|Publication number||US5979251 A|
|Application number||US 09/086,992|
|Publication date||Nov 9, 1999|
|Filing date||May 29, 1998|
|Priority date||Oct 21, 1996|
|Also published as||EP0946278A1, US6209589, WO1998017383A1|
|Publication number||086992, 09086992, US 5979251 A, US 5979251A, US-A-5979251, US5979251 A, US5979251A|
|Inventors||Philip J. James, John F. Hare, Richard C. Payne, John Marlow|
|Original Assignee||Smithkline Beecham P.L.C.|
|Export Citation||BiBTeX, EndNote, RefMan|
|Patent Citations (6), Referenced by (20), Classifications (20), Legal Events (7)|
|External Links: USPTO, USPTO Assignment, Espacenet|
This is a continuation-in-part of International Application PCT/GB97/02883, filed Oct. 17, 1997, which is a continuation of U.S. application Ser. No. 08/734,228, filed Oct. 21, 1996 (now abandoned).
This invention relates to chemical synthesis, and more particularly to an improved apparatus and method for distributing microscopic beads of the kind used as substrates in combinatorial chemistry.
In combinatorial synthesis, it is often desirable to be able to distribute beads into a two-dimensional array, so that each variant in a combinatorial library can be identified by its position in the array. The array can consist of a set of plates, each having rows and columns of wells, with one bead, or some other predetermined number of beads, in each well. The beads are typically made of polystyrene, and serve as substrates for different compounds produced in the process of split and combine synthesis. Ultimately, the synthesized compounds are stripped from the beads and tested for activity. The identity of an active compound is determined by spectrographic analysis, in the light of the information available concerning the reaction histories of the beads being distributed.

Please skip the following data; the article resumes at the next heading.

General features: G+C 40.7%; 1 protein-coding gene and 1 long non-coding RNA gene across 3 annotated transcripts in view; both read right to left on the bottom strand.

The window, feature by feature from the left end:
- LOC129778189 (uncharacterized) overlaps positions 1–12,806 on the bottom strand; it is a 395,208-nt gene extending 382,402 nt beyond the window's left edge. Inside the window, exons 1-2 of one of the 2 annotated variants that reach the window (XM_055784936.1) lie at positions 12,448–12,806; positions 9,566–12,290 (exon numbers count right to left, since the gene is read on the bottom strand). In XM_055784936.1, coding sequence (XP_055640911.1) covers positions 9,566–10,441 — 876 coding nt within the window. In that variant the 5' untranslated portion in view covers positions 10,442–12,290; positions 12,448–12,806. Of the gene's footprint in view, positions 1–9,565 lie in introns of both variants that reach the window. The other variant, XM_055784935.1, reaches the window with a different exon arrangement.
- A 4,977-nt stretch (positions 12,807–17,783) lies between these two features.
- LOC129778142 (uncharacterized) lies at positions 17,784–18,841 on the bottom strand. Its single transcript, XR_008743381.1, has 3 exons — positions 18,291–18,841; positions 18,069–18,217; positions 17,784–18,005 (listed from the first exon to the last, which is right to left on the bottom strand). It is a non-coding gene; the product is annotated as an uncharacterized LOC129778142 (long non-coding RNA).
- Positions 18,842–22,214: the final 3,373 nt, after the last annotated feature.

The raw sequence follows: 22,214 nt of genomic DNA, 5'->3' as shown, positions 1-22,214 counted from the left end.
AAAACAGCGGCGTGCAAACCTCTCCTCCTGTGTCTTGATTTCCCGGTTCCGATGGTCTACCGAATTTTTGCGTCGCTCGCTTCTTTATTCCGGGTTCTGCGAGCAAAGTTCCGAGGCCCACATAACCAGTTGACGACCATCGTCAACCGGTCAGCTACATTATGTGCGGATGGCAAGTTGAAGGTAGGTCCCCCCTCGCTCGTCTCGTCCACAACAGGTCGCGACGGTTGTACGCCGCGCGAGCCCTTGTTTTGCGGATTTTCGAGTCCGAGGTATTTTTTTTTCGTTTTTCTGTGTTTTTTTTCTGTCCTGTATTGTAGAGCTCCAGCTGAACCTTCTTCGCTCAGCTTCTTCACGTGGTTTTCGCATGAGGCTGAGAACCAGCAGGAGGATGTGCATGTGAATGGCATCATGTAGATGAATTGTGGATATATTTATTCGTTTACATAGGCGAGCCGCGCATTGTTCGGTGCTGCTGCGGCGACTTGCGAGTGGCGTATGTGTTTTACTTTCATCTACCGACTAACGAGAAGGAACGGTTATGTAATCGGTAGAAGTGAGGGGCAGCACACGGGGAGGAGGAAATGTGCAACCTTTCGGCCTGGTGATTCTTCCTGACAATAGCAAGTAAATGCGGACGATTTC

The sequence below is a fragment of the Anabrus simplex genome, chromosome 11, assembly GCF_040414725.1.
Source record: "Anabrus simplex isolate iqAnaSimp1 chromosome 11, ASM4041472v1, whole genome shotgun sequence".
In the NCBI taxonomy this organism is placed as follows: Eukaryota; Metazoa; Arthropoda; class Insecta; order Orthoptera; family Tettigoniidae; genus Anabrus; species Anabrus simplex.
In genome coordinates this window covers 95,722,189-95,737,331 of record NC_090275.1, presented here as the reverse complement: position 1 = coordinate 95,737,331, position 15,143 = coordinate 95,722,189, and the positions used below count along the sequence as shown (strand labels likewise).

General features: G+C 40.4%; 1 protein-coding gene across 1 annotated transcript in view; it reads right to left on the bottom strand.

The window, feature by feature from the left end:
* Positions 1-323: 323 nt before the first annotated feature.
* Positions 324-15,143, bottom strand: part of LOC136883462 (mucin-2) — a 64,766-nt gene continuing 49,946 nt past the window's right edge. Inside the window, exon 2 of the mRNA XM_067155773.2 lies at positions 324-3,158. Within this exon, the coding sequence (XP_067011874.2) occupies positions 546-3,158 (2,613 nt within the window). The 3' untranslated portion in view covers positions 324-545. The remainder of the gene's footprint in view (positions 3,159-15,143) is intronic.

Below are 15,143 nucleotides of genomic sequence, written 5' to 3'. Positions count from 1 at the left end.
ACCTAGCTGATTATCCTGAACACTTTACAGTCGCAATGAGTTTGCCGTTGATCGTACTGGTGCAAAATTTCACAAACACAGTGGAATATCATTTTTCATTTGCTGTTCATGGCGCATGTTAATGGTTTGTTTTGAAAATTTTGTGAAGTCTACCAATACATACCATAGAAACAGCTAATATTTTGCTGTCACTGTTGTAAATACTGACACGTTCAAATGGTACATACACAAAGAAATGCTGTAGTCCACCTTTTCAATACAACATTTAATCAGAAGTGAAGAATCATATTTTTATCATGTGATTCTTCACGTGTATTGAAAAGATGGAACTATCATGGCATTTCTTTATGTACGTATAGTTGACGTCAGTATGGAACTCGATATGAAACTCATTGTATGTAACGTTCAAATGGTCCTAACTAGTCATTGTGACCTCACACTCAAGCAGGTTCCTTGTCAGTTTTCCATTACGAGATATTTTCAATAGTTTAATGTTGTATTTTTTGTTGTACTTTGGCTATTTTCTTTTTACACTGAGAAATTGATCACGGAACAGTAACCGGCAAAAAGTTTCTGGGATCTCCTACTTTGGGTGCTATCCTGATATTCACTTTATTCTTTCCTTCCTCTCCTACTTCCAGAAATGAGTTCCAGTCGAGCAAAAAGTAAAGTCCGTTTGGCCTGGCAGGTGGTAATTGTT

The beads are spherical and of extremely small size, e.g. 300 mm in diameter. Consequently, they are difficult to handle, and it has been very difficult to separate a single bead from a mixture of beads.
The principle object of this invention is to provide an apparatus and method for selecting individual beads, or preselected numbers of beads from a mixture of beads, and distributing the selected beads into a two-dimensional array.
A further object of the invention is to provide a bead distribution apparatus which is both simple and highly reliable.
This apparatus utilizes a head similar to that of a "Coulter" counter, a device used to count and size particles in a liquid. For example, it is used in the petroleum industry to assess engine wear by counting particles in lubricating oil. The principle on which the Coulter counter operates is that electrical resistance of a conductive fluid, measured by electrodes on both sides of a small aperture, increases momentarily as a solid particle passes through the aperture. The passage of particles through the aperture is detected as a electrical pulses, which can be counted electronically. The Coulter counter is described in detail in U.S. Pat. No. 2,656,508, issued Oct. 20, 1953, and the disclosure of that patent is here incorporated by reference.